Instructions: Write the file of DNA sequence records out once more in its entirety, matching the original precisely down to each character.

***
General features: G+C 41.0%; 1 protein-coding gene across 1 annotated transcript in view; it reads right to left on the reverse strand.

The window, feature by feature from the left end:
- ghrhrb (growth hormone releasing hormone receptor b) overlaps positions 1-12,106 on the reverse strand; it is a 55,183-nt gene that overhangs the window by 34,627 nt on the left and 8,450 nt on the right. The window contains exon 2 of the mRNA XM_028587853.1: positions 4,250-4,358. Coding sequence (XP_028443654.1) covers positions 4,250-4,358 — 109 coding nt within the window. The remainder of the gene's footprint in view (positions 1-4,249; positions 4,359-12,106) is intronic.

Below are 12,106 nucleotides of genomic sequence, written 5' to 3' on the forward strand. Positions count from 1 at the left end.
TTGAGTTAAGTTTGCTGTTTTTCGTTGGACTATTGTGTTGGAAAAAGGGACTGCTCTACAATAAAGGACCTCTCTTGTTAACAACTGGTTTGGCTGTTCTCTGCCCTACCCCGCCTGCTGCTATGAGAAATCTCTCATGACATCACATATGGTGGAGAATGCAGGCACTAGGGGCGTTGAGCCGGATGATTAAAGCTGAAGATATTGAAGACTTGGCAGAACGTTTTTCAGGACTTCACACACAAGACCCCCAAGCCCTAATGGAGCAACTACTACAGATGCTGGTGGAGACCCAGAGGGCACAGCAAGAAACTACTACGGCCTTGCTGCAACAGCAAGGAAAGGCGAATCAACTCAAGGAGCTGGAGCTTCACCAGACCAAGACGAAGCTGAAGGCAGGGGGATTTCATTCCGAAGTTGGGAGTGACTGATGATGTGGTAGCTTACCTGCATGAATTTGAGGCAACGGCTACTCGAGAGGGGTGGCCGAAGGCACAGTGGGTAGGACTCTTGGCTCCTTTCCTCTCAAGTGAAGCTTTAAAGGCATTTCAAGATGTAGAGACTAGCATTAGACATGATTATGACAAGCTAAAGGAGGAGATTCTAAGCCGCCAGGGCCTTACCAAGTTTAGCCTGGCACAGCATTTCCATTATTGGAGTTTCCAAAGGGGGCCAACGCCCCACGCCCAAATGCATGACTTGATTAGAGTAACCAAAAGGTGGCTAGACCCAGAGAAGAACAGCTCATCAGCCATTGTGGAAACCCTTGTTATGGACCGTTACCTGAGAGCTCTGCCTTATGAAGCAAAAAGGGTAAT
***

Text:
General features: G+C 41.0%; 1 protein-coding gene across 1 annotated transcript in view; it reads right to left on the reverse strand.

The window, feature by feature from the left end:
- ghrhrb (growth hormone releasing hormone receptor b) overlaps positions 1-12,106 on the reverse strand; it is a 55,183-nt gene that overhangs the window by 34,627 nt on the left and 8,450 nt on the right. The window contains exon 2 of the mRNA XM_028587853.1: positions 4,250-4,358. Coding sequence (XP_028443654.1) covers positions 4,250-4,358 — 109 coding nt within the window. The remainder of the gene's footprint in view (positions 1-4,249; positions 4,359-12,106) is intronic.

Below are 12,106 nucleotides of genomic sequence, written 5' to 3' on the forward strand. Positions count from 1 at the left end.
TTGAGTTAAGTTTGCTGTTTTTCGTTGGACTATTGTGTTGGAAAAAGGGACTGCTCTACAATAAAGGACCTCTCTTGTTAACAACTGGTTTGGCTGTTCTCTGCCCTACCCCGCCTGCTGCTATGAGAAATCTCTCATGACATCACATATGGTGGAGAATGCAGGCACTAGGGGCGTTGAGCCGGATGATTAAAGCTGAAGATATTGAAGACTTGGCAGAACGTTTTTCAGGACTTCACACACAAGACCCCCAAGCCCTAATGGAGCAACTACTACAGATGCTGGTGGAGACCCAGAGGGCACAGCAAGAAACTACTACGGCCTTGCTGCAACAGCAAGGAAAGGCGAATCAACTCAAGGAGCTGGAGCTTCACCAGACCAAGACGAAGCTGAAGGCAGGGGGATTTCATTCCGAAGTTGGGAGTGACTGATGATGTGGTAGCTTACCTGCATGAATTTGAGGCAACGGCTACTCGAGAGGGGTGGCCGAAGGCACAGTGGGTAGGACTCTTGGCTCCTTTCCTCTCAAGTGAAGCTTTAAAGGCATTTCAAGATGTAGAGACTAGCATTAGACATGATTATGACAAGCTAAAGGAGGAGATTCTAAGCCGCCAGGGCCTTACCAAGTTTAGCCTGGCACAGCATTTCCATTATTGGAGTTTCCAAAGGGGGCCAACGCCCCACGCCCAAATGCATGACTTGATTAGAGTAACCAAAAGGTGGCTAGACCCAGAGAAGAACAGCTCATCAGCCATTGTGGAAACCCTTGTTATGGACCGTTACCTGAGAGCTCTGCCTTATGAAGCAAAAAGGGTAAT